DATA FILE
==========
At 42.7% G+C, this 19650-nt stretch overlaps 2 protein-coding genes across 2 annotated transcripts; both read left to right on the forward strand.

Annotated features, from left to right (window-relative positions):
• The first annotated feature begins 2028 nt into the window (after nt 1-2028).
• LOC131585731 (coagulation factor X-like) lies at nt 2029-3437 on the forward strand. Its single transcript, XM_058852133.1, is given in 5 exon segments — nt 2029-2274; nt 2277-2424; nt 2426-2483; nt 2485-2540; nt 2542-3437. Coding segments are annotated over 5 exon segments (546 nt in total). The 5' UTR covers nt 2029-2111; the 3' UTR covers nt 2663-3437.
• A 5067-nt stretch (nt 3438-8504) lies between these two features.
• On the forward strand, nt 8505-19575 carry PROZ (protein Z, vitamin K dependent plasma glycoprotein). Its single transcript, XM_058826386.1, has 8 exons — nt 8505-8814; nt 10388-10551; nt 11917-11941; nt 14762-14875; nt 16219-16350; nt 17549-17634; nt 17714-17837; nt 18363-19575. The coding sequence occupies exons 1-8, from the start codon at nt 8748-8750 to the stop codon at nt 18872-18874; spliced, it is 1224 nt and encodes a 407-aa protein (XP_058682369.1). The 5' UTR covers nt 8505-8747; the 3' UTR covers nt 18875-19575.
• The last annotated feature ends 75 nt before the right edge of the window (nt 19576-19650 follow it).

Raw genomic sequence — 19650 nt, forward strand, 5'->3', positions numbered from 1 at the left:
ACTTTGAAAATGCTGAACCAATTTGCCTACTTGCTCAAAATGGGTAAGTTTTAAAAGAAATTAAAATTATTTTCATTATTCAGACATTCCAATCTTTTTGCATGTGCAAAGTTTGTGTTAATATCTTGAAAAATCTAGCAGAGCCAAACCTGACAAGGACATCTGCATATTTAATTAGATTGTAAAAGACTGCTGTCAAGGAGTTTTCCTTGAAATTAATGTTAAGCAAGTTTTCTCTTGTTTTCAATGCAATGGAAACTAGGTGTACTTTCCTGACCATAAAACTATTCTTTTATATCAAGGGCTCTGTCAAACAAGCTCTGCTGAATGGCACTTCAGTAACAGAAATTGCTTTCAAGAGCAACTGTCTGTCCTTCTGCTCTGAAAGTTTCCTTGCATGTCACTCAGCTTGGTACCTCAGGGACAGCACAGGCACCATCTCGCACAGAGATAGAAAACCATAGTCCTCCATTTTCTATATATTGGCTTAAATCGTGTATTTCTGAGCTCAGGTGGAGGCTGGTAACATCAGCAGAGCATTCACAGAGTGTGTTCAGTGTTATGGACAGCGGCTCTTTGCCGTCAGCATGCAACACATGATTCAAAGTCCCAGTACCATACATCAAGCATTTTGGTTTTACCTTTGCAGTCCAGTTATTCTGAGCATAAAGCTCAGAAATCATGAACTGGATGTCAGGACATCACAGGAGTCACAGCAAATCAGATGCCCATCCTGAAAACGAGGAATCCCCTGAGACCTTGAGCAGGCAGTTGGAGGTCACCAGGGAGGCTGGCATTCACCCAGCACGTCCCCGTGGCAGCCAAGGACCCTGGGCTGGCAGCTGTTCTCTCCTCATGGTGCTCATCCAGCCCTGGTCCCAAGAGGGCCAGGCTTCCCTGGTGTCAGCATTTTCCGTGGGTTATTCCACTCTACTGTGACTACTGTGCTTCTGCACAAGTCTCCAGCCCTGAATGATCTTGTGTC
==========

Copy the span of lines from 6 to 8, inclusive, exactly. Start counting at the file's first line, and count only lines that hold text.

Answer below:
• On the forward strand, nt 8505-19575 carry PROZ (protein Z, vitamin K dependent plasma glycoprotein). Its single transcript, XM_058826386.1, has 8 exons — nt 8505-8814; nt 10388-10551; nt 11917-11941; nt 14762-14875; nt 16219-16350; nt 17549-17634; nt 17714-17837; nt 18363-19575. The coding sequence occupies exons 1-8, from the start codon at nt 8748-8750 to the stop codon at nt 18872-18874; spliced, it is 1224 nt and encodes a 407-aa protein (XP_058682369.1). The 5' UTR covers nt 8505-8747; the 3' UTR covers nt 18875-19575.
• The last annotated feature ends 75 nt before the right edge of the window (nt 19576-19650 follow it).

Raw genomic sequence — 19650 nt, forward strand, 5'->3', positions numbered from 1 at the left: